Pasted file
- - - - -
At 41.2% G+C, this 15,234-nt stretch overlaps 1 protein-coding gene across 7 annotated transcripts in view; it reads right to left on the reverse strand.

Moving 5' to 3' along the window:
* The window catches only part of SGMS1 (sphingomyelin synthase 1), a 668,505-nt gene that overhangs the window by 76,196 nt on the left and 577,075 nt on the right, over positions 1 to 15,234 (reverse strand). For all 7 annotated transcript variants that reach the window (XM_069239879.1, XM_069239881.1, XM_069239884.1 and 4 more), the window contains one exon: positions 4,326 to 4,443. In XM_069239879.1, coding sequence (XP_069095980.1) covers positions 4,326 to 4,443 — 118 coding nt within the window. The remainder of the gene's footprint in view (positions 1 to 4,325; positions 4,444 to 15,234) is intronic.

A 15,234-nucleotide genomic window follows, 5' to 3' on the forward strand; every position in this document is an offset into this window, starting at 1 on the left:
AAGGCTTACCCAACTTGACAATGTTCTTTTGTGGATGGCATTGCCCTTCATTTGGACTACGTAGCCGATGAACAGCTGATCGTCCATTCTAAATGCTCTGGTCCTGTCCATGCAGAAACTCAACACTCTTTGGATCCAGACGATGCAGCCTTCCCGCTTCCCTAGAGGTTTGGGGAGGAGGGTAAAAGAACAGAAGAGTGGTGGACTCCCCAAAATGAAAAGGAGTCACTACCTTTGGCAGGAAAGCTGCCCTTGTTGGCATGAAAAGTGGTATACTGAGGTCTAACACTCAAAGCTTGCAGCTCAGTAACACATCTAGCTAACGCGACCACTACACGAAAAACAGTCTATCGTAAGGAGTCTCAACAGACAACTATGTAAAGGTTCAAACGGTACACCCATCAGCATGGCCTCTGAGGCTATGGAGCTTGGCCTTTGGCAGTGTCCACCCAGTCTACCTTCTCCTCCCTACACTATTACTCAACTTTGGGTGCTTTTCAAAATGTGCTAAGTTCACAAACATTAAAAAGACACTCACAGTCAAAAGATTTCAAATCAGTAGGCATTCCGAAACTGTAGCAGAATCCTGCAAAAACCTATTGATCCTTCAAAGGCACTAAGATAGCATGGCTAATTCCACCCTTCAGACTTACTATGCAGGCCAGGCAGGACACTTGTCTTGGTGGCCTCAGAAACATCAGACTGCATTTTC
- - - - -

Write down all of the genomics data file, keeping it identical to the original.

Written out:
At 41.2% G+C, this 15,234-nt stretch overlaps 1 protein-coding gene across 7 annotated transcripts in view; it reads right to left on the reverse strand.

Moving 5' to 3' along the window:
* The window catches only part of SGMS1 (sphingomyelin synthase 1), a 668,505-nt gene that overhangs the window by 76,196 nt on the left and 577,075 nt on the right, over positions 1 to 15,234 (reverse strand). For all 7 annotated transcript variants that reach the window (XM_069239879.1, XM_069239881.1, XM_069239884.1 and 4 more), the window contains one exon: positions 4,326 to 4,443. In XM_069239879.1, coding sequence (XP_069095980.1) covers positions 4,326 to 4,443 — 118 coding nt within the window. The remainder of the gene's footprint in view (positions 1 to 4,325; positions 4,444 to 15,234) is intronic.

A 15,234-nucleotide genomic window follows, 5' to 3' on the forward strand; every position in this document is an offset into this window, starting at 1 on the left:
AAGGCTTACCCAACTTGACAATGTTCTTTTGTGGATGGCATTGCCCTTCATTTGGACTACGTAGCCGATGAACAGCTGATCGTCCATTCTAAATGCTCTGGTCCTGTCCATGCAGAAACTCAACACTCTTTGGATCCAGACGATGCAGCCTTCCCGCTTCCCTAGAGGTTTGGGGAGGAGGGTAAAAGAACAGAAGAGTGGTGGACTCCCCAAAATGAAAAGGAGTCACTACCTTTGGCAGGAAAGCTGCCCTTGTTGGCATGAAAAGTGGTATACTGAGGTCTAACACTCAAAGCTTGCAGCTCAGTAACACATCTAGCTAACGCGACCACTACACGAAAAACAGTCTATCGTAAGGAGTCTCAACAGACAACTATGTAAAGGTTCAAACGGTACACCCATCAGCATGGCCTCTGAGGCTATGGAGCTTGGCCTTTGGCAGTGTCCACCCAGTCTACCTTCTCCTCCCTACACTATTACTCAACTTTGGGTGCTTTTCAAAATGTGCTAAGTTCACAAACATTAAAAAGACACTCACAGTCAAAAGATTTCAAATCAGTAGGCATTCCGAAACTGTAGCAGAATCCTGCAAAAACCTATTGATCCTTCAAAGGCACTAAGATAGCATGGCTAATTCCACCCTTCAGACTTACTATGCAGGCCAGGCAGGACACTTGTCTTGGTGGCCTCAGAAACATCAGACTGCATTTTC